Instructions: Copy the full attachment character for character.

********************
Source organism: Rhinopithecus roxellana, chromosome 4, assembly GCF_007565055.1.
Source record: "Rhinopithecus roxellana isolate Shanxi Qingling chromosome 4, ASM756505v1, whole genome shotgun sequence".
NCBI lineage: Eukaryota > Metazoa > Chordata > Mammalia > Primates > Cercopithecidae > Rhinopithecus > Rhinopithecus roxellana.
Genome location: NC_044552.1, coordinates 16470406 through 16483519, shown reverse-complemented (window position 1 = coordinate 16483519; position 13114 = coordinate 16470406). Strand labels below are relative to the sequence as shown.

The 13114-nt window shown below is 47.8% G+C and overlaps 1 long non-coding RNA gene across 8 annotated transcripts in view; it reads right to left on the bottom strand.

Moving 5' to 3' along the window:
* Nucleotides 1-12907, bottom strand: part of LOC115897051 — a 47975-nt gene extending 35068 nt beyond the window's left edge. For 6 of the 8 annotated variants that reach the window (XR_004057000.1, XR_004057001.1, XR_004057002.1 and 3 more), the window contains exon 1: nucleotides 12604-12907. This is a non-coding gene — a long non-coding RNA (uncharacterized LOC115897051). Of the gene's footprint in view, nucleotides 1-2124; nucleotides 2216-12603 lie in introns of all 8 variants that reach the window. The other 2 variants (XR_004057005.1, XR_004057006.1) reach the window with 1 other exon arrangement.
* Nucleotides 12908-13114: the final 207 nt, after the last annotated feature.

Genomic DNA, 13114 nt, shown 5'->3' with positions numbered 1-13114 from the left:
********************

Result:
Source organism: Rhinopithecus roxellana, chromosome 4, assembly GCF_007565055.1.
Source record: "Rhinopithecus roxellana isolate Shanxi Qingling chromosome 4, ASM756505v1, whole genome shotgun sequence".
NCBI lineage: Eukaryota > Metazoa > Chordata > Mammalia > Primates > Cercopithecidae > Rhinopithecus > Rhinopithecus roxellana.
Genome location: NC_044552.1, coordinates 16470406 through 16483519, shown reverse-complemented (window position 1 = coordinate 16483519; position 13114 = coordinate 16470406). Strand labels below are relative to the sequence as shown.

The 13114-nt window shown below is 47.8% G+C and overlaps 1 long non-coding RNA gene across 8 annotated transcripts in view; it reads right to left on the bottom strand.

Moving 5' to 3' along the window:
* Nucleotides 1-12907, bottom strand: part of LOC115897051 — a 47975-nt gene extending 35068 nt beyond the window's left edge. For 6 of the 8 annotated variants that reach the window (XR_004057000.1, XR_004057001.1, XR_004057002.1 and 3 more), the window contains exon 1: nucleotides 12604-12907. This is a non-coding gene — a long non-coding RNA (uncharacterized LOC115897051). Of the gene's footprint in view, nucleotides 1-2124; nucleotides 2216-12603 lie in introns of all 8 variants that reach the window. The other 2 variants (XR_004057005.1, XR_004057006.1) reach the window with 1 other exon arrangement.
* Nucleotides 12908-13114: the final 207 nt, after the last annotated feature.

Genomic DNA, 13114 nt, shown 5'->3' with positions numbered 1-13114 from the left: